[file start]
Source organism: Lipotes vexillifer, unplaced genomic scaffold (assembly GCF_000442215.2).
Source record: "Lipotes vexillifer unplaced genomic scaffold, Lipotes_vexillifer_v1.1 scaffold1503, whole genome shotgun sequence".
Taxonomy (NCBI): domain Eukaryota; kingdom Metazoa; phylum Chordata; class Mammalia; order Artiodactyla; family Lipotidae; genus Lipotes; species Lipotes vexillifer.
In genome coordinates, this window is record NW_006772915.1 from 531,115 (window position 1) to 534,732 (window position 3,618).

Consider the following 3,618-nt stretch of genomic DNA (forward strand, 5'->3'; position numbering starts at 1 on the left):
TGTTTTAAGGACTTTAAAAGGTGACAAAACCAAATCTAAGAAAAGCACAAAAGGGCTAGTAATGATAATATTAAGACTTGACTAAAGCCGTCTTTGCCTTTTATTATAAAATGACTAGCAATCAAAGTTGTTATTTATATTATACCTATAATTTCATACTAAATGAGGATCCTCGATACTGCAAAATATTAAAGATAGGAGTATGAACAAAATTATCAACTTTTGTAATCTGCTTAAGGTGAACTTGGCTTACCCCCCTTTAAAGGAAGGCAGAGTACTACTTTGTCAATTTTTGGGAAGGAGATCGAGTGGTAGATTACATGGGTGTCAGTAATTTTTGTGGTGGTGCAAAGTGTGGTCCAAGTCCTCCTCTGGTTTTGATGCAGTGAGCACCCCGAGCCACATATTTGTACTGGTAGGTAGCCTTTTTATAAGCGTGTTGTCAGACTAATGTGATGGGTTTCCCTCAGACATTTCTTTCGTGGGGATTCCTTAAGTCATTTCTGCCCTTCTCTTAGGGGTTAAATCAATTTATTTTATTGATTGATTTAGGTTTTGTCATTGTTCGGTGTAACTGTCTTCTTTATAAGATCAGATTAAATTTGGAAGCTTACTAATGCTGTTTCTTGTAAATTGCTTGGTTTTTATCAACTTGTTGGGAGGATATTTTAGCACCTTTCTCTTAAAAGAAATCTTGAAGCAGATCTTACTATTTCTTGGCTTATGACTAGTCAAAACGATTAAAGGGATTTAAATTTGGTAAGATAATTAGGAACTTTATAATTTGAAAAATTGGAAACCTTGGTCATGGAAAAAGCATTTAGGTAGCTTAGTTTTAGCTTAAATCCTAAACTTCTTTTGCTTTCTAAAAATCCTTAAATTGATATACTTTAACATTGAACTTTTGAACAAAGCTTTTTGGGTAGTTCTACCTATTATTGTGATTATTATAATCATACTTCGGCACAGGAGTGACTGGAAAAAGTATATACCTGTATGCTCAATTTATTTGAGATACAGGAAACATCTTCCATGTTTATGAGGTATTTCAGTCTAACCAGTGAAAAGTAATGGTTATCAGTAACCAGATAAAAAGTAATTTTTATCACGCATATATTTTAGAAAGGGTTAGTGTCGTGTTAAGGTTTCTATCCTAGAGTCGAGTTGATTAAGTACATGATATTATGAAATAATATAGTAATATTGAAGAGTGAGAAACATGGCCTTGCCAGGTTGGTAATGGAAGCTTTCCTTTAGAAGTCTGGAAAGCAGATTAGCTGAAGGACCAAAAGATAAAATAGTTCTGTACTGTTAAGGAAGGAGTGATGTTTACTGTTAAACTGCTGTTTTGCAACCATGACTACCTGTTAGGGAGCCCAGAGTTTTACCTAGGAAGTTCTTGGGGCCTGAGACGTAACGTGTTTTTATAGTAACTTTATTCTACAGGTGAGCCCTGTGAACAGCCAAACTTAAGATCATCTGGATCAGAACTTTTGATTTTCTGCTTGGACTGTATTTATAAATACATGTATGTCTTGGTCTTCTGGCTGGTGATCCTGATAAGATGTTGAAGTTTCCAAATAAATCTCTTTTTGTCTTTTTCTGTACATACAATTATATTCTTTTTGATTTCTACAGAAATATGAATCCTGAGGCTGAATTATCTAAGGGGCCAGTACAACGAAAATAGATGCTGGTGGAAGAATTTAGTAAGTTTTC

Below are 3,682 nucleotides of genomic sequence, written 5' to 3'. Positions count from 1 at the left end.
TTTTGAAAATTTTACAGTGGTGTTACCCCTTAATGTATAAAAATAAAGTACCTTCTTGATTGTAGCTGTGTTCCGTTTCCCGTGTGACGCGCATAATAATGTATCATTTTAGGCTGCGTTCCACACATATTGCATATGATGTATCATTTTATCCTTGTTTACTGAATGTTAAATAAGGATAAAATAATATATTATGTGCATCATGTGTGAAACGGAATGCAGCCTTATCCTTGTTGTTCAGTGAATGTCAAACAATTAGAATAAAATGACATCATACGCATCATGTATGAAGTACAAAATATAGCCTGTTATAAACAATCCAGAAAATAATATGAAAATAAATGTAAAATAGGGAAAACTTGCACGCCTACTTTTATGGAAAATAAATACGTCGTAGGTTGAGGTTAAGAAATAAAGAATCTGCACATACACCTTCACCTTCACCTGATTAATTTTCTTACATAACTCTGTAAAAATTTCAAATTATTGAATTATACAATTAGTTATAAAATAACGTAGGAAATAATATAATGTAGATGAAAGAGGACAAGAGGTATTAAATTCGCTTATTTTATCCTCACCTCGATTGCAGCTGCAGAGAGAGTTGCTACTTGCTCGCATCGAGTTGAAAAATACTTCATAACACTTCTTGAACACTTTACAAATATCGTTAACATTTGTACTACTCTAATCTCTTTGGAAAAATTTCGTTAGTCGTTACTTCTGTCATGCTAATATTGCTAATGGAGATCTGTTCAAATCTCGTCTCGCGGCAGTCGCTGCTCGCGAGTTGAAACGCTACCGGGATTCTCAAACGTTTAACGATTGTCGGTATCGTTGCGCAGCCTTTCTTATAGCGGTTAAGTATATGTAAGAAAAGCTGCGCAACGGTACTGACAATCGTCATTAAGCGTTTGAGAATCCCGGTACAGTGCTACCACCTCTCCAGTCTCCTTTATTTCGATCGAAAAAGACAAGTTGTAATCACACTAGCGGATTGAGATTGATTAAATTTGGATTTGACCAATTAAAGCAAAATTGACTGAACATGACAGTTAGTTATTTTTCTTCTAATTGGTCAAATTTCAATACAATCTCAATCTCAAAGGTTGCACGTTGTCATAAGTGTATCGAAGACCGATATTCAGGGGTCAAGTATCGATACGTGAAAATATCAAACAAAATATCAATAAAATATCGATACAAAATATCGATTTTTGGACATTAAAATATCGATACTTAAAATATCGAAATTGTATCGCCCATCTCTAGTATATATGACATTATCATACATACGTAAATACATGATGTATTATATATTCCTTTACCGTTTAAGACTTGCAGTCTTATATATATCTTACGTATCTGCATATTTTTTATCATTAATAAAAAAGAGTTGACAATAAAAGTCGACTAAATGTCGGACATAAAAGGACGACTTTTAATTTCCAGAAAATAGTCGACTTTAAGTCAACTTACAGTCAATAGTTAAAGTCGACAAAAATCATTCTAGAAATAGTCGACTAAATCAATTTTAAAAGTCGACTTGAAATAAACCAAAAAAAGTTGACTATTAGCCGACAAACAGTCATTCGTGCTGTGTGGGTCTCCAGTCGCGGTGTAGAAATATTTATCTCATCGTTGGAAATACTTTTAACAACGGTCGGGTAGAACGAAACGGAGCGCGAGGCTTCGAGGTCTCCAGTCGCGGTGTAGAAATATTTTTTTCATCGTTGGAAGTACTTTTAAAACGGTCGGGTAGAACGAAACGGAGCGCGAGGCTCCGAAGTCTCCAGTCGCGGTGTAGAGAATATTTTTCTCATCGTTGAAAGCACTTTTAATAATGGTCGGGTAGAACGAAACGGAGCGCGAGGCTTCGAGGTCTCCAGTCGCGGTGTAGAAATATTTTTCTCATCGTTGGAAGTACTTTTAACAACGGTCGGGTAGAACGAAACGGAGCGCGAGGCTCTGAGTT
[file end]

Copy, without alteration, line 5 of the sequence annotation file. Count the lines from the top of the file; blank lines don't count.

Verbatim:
Consider the following 3,618-nt stretch of genomic DNA (forward strand, 5'->3'; position numbering starts at 1 on the left):